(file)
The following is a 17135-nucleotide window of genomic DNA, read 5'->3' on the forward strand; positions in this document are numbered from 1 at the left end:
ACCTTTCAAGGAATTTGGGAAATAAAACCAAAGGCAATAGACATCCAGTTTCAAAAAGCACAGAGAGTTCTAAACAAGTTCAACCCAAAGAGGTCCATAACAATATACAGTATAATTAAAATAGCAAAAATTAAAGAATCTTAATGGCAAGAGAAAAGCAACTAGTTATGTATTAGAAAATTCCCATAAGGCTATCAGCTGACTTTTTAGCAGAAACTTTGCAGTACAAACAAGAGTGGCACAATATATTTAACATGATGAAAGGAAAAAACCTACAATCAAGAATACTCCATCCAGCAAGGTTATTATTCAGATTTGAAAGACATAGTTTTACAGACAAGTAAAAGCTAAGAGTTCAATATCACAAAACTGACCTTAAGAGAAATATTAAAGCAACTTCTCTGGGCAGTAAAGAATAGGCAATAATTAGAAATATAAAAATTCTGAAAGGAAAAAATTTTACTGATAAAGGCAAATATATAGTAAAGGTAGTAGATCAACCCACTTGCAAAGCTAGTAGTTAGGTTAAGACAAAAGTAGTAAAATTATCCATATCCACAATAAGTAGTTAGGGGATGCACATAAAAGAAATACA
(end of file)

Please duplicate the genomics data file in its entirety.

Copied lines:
The following is a 17135-nucleotide window of genomic DNA, read 5'->3' on the forward strand; positions in this document are numbered from 1 at the left end:
ACCTTTCAAGGAATTTGGGAAATAAAACCAAAGGCAATAGACATCCAGTTTCAAAAAGCACAGAGAGTTCTAAACAAGTTCAACCCAAAGAGGTCCATAACAATATACAGTATAATTAAAATAGCAAAAATTAAAGAATCTTAATGGCAAGAGAAAAGCAACTAGTTATGTATTAGAAAATTCCCATAAGGCTATCAGCTGACTTTTTAGCAGAAACTTTGCAGTACAAACAAGAGTGGCACAATATATTTAACATGATGAAAGGAAAAAACCTACAATCAAGAATACTCCATCCAGCAAGGTTATTATTCAGATTTGAAAGACATAGTTTTACAGACAAGTAAAAGCTAAGAGTTCAATATCACAAAACTGACCTTAAGAGAAATATTAAAGCAACTTCTCTGGGCAGTAAAGAATAGGCAATAATTAGAAATATAAAAATTCTGAAAGGAAAAAATTTTACTGATAAAGGCAAATATATAGTAAAGGTAGTAGATCAACCCACTTGCAAAGCTAGTAGTTAGGTTAAGACAAAAGTAGTAAAATTATCCATATCCACAATAAGTAGTTAGGGGATGCACATAAAAGAAATACA